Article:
Defensive end Kenechi Udeze, the 20th overall pick by the Minnesota Vikings, is represented by his brother, an attorney, and likely will hire agent Ethan Lock for assistance, an NFL source said. Tailback Steven Jackson, the 24th overall choice by the St. Louis Rams, did not have an agent on draft day but since has hired Rocky Arceneaux.
Ravens Not Reconsidering Talking to Collins
Baltimore Ravens officials say they are not reconsidering their decision not to bid on free agent quarterback Kerry Collins, even with Collins having trouble finding a job to his liking. The Ravens say they remain committed to Kyle Boller as their starter and Anthony Wright as their backup. . . . The Green Bay Packers hope to reschedule a visit by Collins for next week. Collins canceled his visit with the club scheduled for Tuesday and Wednesday. . . .
The St. Louis Rams excused quarterback Kurt Warner from this weekend's minicamp in anticipation of his release next month. The New York Giants have been the most public suitors of Warner, and Warner also has listed the Chicago Bears and San Francisco 49ers among the teams interested in him. But some in the league think the Detroit Lions could be a contender despite their denials of interest. The Lions have one young quarterback (Joey Harrington) set to be their starter and have tried recently to trade another (Mike McMahon). . . .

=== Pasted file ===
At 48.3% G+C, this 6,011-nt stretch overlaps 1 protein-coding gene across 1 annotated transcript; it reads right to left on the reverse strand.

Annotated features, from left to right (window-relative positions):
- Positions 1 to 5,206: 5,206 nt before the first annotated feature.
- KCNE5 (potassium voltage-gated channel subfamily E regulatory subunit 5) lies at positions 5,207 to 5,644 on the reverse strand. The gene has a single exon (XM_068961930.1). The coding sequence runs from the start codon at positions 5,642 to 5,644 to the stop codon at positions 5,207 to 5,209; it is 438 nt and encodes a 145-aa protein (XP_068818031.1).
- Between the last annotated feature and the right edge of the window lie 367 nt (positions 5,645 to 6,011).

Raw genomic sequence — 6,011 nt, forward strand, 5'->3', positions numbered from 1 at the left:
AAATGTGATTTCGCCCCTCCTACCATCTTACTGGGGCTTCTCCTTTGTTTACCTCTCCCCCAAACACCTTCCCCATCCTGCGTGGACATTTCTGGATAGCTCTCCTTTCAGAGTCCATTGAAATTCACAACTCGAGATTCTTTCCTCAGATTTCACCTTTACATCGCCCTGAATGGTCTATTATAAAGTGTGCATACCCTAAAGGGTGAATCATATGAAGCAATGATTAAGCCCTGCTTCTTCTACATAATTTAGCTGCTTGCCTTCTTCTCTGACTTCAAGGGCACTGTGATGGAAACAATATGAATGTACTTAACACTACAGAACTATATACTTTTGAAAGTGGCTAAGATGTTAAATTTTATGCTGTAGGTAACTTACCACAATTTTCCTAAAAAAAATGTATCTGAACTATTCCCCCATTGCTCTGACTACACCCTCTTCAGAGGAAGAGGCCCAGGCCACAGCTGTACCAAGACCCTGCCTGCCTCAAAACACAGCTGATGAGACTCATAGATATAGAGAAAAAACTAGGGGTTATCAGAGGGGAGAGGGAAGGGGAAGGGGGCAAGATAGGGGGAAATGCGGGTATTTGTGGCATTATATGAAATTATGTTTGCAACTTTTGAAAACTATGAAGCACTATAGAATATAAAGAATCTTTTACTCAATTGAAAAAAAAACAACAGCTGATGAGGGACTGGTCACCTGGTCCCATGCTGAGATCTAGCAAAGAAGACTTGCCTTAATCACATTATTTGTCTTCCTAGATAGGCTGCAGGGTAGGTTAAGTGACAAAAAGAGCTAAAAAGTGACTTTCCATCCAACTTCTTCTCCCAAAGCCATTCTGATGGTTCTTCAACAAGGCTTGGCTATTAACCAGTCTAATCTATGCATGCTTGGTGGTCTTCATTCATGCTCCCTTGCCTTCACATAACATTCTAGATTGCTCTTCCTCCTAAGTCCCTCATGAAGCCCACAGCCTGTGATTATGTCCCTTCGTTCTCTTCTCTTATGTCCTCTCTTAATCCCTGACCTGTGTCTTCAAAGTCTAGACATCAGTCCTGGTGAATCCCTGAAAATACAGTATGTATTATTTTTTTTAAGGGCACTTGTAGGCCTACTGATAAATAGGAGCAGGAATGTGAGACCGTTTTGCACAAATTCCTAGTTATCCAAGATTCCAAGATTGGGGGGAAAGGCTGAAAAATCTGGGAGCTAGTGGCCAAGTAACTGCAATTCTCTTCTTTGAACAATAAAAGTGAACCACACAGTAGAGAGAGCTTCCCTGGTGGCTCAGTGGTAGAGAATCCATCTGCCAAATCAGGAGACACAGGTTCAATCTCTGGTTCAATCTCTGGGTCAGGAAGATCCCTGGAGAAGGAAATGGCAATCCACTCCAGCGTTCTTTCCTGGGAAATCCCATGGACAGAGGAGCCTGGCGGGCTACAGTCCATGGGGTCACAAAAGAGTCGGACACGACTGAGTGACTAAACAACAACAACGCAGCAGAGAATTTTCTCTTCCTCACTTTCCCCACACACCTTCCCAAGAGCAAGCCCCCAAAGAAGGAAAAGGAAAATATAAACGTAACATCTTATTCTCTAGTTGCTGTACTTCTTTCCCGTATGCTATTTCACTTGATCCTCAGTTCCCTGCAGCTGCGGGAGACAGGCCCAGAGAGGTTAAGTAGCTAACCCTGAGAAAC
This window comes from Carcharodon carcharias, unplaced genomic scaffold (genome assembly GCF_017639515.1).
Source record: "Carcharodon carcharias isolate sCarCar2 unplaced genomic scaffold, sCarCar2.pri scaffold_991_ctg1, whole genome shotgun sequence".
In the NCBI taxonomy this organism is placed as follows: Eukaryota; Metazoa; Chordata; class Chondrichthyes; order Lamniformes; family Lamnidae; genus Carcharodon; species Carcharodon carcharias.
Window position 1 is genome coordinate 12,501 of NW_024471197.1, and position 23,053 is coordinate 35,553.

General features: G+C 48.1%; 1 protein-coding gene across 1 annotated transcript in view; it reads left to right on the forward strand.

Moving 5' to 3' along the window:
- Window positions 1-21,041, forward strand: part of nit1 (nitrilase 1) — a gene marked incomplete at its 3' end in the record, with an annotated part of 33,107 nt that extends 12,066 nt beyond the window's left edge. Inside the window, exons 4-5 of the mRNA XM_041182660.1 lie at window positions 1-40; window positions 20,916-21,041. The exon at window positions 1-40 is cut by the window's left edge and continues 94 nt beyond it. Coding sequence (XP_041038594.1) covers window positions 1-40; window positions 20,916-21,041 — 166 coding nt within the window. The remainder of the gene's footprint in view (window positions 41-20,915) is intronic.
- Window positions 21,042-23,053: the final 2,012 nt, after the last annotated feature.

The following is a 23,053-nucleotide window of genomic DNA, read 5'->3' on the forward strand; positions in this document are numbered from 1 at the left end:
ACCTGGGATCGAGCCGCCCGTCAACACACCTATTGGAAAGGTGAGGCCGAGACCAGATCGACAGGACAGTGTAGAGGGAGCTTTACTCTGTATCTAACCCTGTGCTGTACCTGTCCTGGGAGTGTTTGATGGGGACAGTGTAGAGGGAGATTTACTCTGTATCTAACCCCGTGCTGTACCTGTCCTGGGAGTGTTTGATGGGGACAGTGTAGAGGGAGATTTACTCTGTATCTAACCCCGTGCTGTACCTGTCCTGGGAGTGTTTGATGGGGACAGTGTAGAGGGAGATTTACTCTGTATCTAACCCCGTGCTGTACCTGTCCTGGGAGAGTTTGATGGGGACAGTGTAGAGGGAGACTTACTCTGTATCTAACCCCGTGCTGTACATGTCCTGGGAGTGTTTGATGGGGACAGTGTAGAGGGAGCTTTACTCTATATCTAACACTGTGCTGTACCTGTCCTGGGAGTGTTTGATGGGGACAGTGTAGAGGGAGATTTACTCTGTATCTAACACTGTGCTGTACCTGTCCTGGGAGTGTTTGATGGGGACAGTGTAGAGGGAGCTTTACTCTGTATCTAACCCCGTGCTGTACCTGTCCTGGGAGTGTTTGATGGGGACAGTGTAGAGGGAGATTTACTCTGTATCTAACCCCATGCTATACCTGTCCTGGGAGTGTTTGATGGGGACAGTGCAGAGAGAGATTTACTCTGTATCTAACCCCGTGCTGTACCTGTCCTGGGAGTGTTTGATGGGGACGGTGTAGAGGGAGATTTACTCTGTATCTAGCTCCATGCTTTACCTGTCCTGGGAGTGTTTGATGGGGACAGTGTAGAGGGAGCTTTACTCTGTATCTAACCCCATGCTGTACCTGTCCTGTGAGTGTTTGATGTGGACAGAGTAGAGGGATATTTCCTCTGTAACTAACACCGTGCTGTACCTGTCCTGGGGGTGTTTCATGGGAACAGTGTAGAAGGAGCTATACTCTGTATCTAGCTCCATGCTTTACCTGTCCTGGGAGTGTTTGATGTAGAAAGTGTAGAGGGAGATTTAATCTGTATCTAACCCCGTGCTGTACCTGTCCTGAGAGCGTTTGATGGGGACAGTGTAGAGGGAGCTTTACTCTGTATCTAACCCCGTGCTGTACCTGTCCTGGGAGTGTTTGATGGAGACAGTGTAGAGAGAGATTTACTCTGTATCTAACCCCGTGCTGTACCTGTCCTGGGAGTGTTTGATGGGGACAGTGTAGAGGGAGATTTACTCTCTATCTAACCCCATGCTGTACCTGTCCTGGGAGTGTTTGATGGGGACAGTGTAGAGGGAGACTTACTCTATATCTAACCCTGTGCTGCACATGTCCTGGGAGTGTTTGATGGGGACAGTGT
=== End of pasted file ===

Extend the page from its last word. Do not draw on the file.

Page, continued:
Oakland signed free agent defensive end Bobby Hamilton, formerly of the Patriots. . . . The Pittsburgh Steelers apparently have all but given up on attempting to trade linebacker Jason Gildon and plan to release him after June 1. . . . Tennessee Titans General Manager Floyd Reese continues to negotiate a possible reworking of tailback Eddie George's contract with agent Lamont Smith. George could be released next month if the two sides can't restructure his contract.